740.00119 Control (Austria)/4–2249: Telegram

The United States High Commissioner for Austria (Keyes) to the Department of the Army

secret

P 3275. From USFA signed Keyes for JCS to State from PACG.

1. Subject is Allied occupation costs for 1949.

2. Two additional meetings by the four Deputy High Commissioners to determine occupation costs for 1949 have been held on 11 March and 8 April; and one meeting of the four High Commissioners on 13 April. The discussions centered around the US proposals to (1) examine the utilization of monies received from the Austrian Government to cover occupation costs in order to determine a common basis for their computation, and (2) study the financing capacity of the Austrian Government in order to determine the effects that further payments might have upon the Austrian economy.

3. At the fifth meeting 11 March the Soviet Representative Zheltov stated his desire to restrict the discussion to consideration of specific percentages of Austrian federal budget. The British and French members Winterton and Carolet stated their intention to take the US estimates into account when computing their requirements but preferred to limit the discussion to percentage figures. The British and Soviet deputies stated their willingness to reduce their proposed percentages to 10 percent of the 1949 budget if the US would adopt a figure of 8 percent. The US Deputy Balmer stated that he was not in a position to raise his original figure of 6.5 percent without further instructions.

4. At the sixth meeting with Brigadier Edney representing the British element the US deputy again raised his proposals and cited the US study of the matter as resulting in figures for salaries paid to Austrian employees; rent and utilities; supplies and engineering facilities; transportation; communications; civilian censorship; and claims against the US. In the absence of similar estimates from the other elements he could find no basis for raising his figure of 6.5 percent which approximated the amount expended as civilian occupation costs by the US elements. After further inconclusive discussion the following report was submitted to the High Commissioners:

  • “(1) The occupation costs for 1949 will be taken from the annual Austrian budget which was fixed for this year in the amount of 7.531 million schillings.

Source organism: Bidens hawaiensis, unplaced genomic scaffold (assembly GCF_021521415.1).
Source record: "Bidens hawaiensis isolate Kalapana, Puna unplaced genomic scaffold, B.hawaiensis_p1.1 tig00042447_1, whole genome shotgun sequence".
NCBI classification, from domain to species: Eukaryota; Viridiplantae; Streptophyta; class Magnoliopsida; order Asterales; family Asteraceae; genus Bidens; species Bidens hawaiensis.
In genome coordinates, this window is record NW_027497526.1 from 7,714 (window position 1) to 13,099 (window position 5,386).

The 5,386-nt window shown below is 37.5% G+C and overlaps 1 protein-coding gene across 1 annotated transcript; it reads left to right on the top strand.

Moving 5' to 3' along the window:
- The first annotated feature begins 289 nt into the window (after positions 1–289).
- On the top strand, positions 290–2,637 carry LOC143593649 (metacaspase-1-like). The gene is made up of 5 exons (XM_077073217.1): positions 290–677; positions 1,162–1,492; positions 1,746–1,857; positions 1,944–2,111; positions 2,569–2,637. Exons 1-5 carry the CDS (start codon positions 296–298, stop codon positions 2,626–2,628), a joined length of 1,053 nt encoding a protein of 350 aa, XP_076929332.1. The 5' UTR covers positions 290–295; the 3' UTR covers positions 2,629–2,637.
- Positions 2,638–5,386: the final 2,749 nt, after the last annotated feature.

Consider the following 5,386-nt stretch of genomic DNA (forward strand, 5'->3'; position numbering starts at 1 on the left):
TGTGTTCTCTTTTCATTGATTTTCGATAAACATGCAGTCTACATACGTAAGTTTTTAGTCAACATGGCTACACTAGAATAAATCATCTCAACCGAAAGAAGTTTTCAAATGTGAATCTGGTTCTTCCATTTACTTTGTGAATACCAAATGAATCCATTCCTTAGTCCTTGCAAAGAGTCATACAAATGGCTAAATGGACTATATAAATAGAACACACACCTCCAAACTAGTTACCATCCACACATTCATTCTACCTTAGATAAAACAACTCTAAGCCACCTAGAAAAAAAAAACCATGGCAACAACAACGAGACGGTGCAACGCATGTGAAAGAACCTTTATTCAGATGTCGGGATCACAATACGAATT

• (2) The allocation of funds to the four elements will be done on the principle of ‘equal split.’ [Page 1278]
  • (3) It was decided that the percentage for occupation costs would be calculated on the basis of the total sum of the budget and will remain secret.
  • (4) The Austrian Government in view of the secret nature of the above-mentioned decision will be informed about the payment of the occupation costs for the first two quarters of 1949 now and later for each quarter separately.
  • (5) As to the percentage of the occupation costs for 1949 the position of the elements is as follows: the British and Soviet elements propose 10.5 percent; the French element 9.5 percent; and the US element 6.5 percent.”

5. 13 April the US High Commissioner again took up the dual proposals of the US element, and stated that if one or more elements include as legitimate occupation costs certain items not so regarded by other elements, these divergencies would form a basis for their discussion. After defining occupation costs consideration could be given to the ability of the Austrian Government to pay this sum. The Soviet High Commissioner basing his position on three years’ experience considered it inappropriate that the various elements should examine each other’s requirements. In regard to the second proposal that of determining the ability of the Austrian Government to pay he pointed out that the financial circumstances of the Austrian Government in the past were more difficult than at the present time and that no such question had previously been raised. He stated his desire to proceed with the study of percentage figures. The British High Commissioner stated his readiness to discuss the definition of occupation costs but suggested that the question of the ability of the Austrian Government to pay should be considered afterwards. The French Representative Carolet was in agreement with the British position. The Soviet High Commissioner saw no reason and no basis for this procedure. He charged that the US was trying to establish the purposes for which the various elements were spending their occupation cost allocations and that this constituted interference. Although the US, British and French High Commissioners agreed to instruct the deputies to prepare itemized lists of specific occupation costs for comparison in determining an agreed basis the Soviet High Commissioner insisted upon discussing only the specific percentage figures. The US High Commissioner made it clear that he could not raise his proposal of 6.5 percent of the Austrian budget without some justification on the part of other members. No agreement was reached.

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